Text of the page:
For most brain injury survivors, losing the memories of how they sustained their injury and their early days in recovery is often referred to as ‘a blessing in disguise’. But for Karen Whitehead, it was the not knowing which caused so many problems.
“I remember waking in Croydon Hospital and being told I’d suffered a grade three subarachnoid haemorrhage,” she said. “I was in a rare position as I knew exactly what it was and what it meant because my husband had been diagnosed with a haemorrhage five years ago.”
Prior to this, Karen had stayed at St George’s Hospital as she battled hydrocephalus and meningitis as a result of the haemorrhage, but she has absolutely no recollection of being there.
She was later discharged from hospital after undergoing a coiling procedure and the real journey towards recovery began.
Karen said: “It is a battle to recover after a brain haemorrhage. You feel incredibly tired, but yet don’t sleep well. All your senses are affected. You just don’t feel yourself anymore. Nevertheless, I battled on.”
But things took a turn for the worst six months after Karen was discharged and she started experiencing symptoms of PTSD.
“Out of the blue I started getting the most horrific, foul, terrible nightmares you can imagine,” she recalled.
“I’ve never watched any gory or nasty films or TV, I don’t like or watch horror films or programmes, so to experience this at night was so frightening and made me terrified to go to bed at night or go to sleep.
“Then the flashbacks started, which were like living my nightmares in the day. I would wake screaming the house down in terror. I then had to put on all the lights and did not dare to go back to sleep.
I was frightened to leave my home and became really depressed and anxious. I only left home to go to hospital appointments, but these triggered particularly bad flashback episodes and nightmares.
Karen had been referred to a neuropsychologist to work on her memory problems, but there was a long waiting list. Thankfully however, due to the severity of her situation, she quickly began treatment for post-intensive care PTSD.
“My friends and family kept telling me that it was a good thing that I couldn’t remember being in the hospital and that I should just focus on recovering instead,” said Karen. “But my neuropsychologist said the exact opposite. They said the PTSD was due to the fact that my memory was trying to work and put the pieces together, but it couldn’t.
“They said it was further compounded by many past years of illness and on-going medical difficulties – I had a rare bone disease, idiopathic pregnancy associated osteoporosis and I was diagnosed with breast cancer on the same day as having the brain haemorrhage.”
Thankfully, with the help of her neurosurgeon, neuropsychologist and family, Karen was able to put together a picture of her time at St George’s Hospital.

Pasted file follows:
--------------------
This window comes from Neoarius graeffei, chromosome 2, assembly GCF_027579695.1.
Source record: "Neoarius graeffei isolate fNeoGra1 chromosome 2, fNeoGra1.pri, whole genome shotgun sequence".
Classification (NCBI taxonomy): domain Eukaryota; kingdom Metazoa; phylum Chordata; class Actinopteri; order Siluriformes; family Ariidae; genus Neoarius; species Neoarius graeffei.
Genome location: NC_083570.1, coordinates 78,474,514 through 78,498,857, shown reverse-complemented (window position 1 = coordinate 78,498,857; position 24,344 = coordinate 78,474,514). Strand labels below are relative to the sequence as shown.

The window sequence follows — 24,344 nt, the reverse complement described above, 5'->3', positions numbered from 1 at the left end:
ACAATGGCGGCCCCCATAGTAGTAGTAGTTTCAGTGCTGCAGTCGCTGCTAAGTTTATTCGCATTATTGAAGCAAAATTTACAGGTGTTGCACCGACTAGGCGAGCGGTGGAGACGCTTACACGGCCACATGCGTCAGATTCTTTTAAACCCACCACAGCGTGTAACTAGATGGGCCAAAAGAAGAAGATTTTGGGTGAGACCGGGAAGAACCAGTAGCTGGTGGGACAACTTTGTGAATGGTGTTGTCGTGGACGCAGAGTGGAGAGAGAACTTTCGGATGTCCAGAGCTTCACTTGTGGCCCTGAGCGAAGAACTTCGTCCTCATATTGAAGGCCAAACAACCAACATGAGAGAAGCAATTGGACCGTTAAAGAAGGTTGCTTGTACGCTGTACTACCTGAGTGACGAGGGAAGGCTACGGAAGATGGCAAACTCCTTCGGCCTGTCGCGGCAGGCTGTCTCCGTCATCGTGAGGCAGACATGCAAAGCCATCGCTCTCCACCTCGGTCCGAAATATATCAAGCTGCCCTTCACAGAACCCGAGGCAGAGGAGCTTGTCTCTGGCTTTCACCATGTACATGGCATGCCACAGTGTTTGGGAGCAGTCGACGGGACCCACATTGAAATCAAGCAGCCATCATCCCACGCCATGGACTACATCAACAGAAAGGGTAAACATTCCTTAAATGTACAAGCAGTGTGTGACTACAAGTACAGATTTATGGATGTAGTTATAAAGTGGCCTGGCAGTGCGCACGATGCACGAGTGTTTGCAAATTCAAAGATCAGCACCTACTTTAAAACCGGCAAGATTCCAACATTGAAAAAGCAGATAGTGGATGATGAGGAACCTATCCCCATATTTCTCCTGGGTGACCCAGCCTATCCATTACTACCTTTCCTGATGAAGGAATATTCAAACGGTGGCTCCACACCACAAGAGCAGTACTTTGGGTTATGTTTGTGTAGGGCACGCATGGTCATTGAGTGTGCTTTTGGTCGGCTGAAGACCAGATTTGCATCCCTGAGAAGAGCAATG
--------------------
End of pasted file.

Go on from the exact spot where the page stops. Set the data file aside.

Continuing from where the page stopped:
She said: “We used hospital records, Facebook posts, texts and emails to work out what was happening and when. I also had to keep a nightmare and flashback diary so we could try to work out any triggers, which for me seemed to be linked to medical situations.
It all seemed very simplistic to me and I could not believe this would work, but it did gradually. It was a very slow process over many months and sessions.
“For my final session, my husband and I visited St George’s and I was taken back around my wards and the hospital to check that I felt okay. Everybody wanted to ensure that I could cope going back to St George’s Hospital for ongoing scans, tests and appointments and also going to other hospitals and liaising with health professionals moving forwards.
“I now fully appreciate that my memory of the stay in St George’s will never return, but I feel much better knowing all about what happened to me and why.”
Karen’s experiences inspired her daughter Eirian, a solicitor, to specialise in assisting others with brain injury - something that Karen is very proud of her for.
With medical help and the help of her family, over time, Karen has made great progress, but issues with her PTSD can still creep up from time to time.
She said: “As COVID-19 started I was put on the highly vulnerable NHS list and told to shield. I was very frightened and unfortunately the nightmares and flashbacks restarted, but they seem to have eased.
It seems that I will have to battle with PTSD on an ongoing basis. I have been told that I can always return to neuropsychology as required, but I now have coping tools for this terrible mental health condition and feel that I understand PTSD better.
Friends of Headway Individual membership Join/Renew